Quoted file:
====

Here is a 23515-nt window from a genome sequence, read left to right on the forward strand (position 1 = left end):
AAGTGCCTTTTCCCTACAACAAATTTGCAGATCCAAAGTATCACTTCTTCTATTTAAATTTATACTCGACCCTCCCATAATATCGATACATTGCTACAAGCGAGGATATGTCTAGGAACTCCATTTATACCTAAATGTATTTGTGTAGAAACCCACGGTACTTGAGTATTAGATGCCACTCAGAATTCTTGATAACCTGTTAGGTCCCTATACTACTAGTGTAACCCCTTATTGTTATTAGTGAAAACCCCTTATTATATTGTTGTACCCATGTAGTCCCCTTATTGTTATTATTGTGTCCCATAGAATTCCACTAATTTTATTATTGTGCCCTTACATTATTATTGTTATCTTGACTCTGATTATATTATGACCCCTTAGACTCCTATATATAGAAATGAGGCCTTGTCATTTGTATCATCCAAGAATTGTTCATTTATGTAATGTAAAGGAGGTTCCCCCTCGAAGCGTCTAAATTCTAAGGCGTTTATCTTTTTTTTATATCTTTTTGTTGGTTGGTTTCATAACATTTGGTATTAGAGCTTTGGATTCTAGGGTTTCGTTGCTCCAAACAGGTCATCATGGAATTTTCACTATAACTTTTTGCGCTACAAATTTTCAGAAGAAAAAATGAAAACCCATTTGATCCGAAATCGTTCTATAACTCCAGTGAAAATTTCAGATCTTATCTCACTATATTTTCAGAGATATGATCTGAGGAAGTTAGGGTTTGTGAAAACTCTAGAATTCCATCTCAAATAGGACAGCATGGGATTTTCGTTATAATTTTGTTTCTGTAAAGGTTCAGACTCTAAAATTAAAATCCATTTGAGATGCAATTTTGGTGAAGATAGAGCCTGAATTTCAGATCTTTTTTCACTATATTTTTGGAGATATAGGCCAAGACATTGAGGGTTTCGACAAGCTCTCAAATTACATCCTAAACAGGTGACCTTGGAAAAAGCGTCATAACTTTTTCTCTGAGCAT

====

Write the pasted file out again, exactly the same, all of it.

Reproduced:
Here is a 23515-nt window from a genome sequence, read left to right on the forward strand (position 1 = left end):
AAGTGCCTTTTCCCTACAACAAATTTGCAGATCCAAAGTATCACTTCTTCTATTTAAATTTATACTCGACCCTCCCATAATATCGATACATTGCTACAAGCGAGGATATGTCTAGGAACTCCATTTATACCTAAATGTATTTGTGTAGAAACCCACGGTACTTGAGTATTAGATGCCACTCAGAATTCTTGATAACCTGTTAGGTCCCTATACTACTAGTGTAACCCCTTATTGTTATTAGTGAAAACCCCTTATTATATTGTTGTACCCATGTAGTCCCCTTATTGTTATTATTGTGTCCCATAGAATTCCACTAATTTTATTATTGTGCCCTTACATTATTATTGTTATCTTGACTCTGATTATATTATGACCCCTTAGACTCCTATATATAGAAATGAGGCCTTGTCATTTGTATCATCCAAGAATTGTTCATTTATGTAATGTAAAGGAGGTTCCCCCTCGAAGCGTCTAAATTCTAAGGCGTTTATCTTTTTTTTATATCTTTTTGTTGGTTGGTTTCATAACATTTGGTATTAGAGCTTTGGATTCTAGGGTTTCGTTGCTCCAAACAGGTCATCATGGAATTTTCACTATAACTTTTTGCGCTACAAATTTTCAGAAGAAAAAATGAAAACCCATTTGATCCGAAATCGTTCTATAACTCCAGTGAAAATTTCAGATCTTATCTCACTATATTTTCAGAGATATGATCTGAGGAAGTTAGGGTTTGTGAAAACTCTAGAATTCCATCTCAAATAGGACAGCATGGGATTTTCGTTATAATTTTGTTTCTGTAAAGGTTCAGACTCTAAAATTAAAATCCATTTGAGATGCAATTTTGGTGAAGATAGAGCCTGAATTTCAGATCTTTTTTCACTATATTTTTGGAGATATAGGCCAAGACATTGAGGGTTTCGACAAGCTCTCAAATTACATCCTAAACAGGTGACCTTGGAAAAAGCGTCATAACTTTTTCTCTGAGCAT